FTC sues chipmaker Qualcomm over unfair licensing practices

The FTC voted 2 to 1 to sue Qualcomm, the world's dominant supplier of broadband processors, for allegedly withholding its chips to obtain reduced licensing fees. 

Steve Marcus/Reuters
A video promotes the 5G mobile wireless standard at the Qualcomm booth during the 2017 CES in Las Vegas on Jan. 6, 2017. The FTC is suing Qualcomm over its licensing practices.

The FTC announced Tuesday that it is suing Qualcomm for violating the FTC Act by allegedly maintaining a monopoly over a key device used in cellphones and other electronics.

Qualcomm, one of the world's foremost makers of chips used in mobile phones, has come under fire on the grounds that it "maintains a 'no license, no chips' policy under which it will supply its baseband processors only on the condition that cellphone manufacturers agree to Qualcomm's preferred license terms," "refuses to license standard-essential patents to competitors," and "extracted exclusivity from Apple in exchange for reduced patent royalties."

"The FTC alleges that Qualcomm has used its dominant position as a supplier of certain baseband processors to impose onerous and anticompetitive supply and licensing terms on cell phone manufacturers and to weaken competitors," said the agency in a statement. "By excluding competitors, Qualcomm impedes innovation that would offer significant consumer benefits, including those that foster the increased interconnectivity of consumer products, vehicles, buildings, and other items commonly referred to as the Internet of Things."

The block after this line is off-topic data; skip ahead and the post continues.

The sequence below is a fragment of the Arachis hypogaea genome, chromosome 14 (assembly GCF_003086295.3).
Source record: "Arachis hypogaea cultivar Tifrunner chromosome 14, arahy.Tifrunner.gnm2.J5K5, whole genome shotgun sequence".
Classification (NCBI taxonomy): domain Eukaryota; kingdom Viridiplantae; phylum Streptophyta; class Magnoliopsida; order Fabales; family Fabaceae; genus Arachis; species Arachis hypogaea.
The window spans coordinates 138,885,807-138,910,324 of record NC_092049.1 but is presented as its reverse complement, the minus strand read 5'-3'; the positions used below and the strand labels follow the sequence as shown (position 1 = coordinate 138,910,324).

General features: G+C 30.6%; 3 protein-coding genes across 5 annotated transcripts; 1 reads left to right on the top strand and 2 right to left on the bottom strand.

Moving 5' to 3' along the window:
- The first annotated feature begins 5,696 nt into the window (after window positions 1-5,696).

Qualcomm claims it has never withheld, or threatened to withhold, chips to negotiate unfair licensing terms. 

It's not the first time Qualcomm has faced anti-monopoly charges. But this complaint is particularly significant as it marks the furthest development in the Federal Trade Commission cracking down on anticompetitive conduct in patent licensing, experts say.

"This is a more aggressive complaint than we’ve seen in the past," Michael Carrier, a professor at Rutgers Law School who specializes in antitrust and intellectual property law, told Bloomberg. "Once you say higher royalties are a problem, the FTC is wading a little more in the details of what the royalties should be."

The FTC voted 2 to 1 to sue Qualcomm, with the dissenting vote coming from Commissioner Maureen K. Ohlhausen. She argued that the decision to take legal action was "based on a flawed legal theory," "lacks economic and evidentiary support," and will "undermine U.S. intellectual property rights in Asia and worldwide."

Don Rosenberg, executive vice president and general counsel for Qualcomm Incorporated, called the vote an "extremely disappointing decision" that "reflects a sharp break from FTC practice." 

He also lamented the timing of the charges, coming "on the eve of Chairwoman Ramirez's departure and the transition to a new Administration." 

"It will be very interesting to see how the Trump administration and their appointees handle this bombshell of a complaint," said Anshel Sag, an analyst with Moor Insights & Strategy, to Extreme Tech. "I believe that the Trump administration may end up being much less heavy-handed with how they approach this complaint than the Obama administration would have been." 

This report contains material from the Associated Press. 

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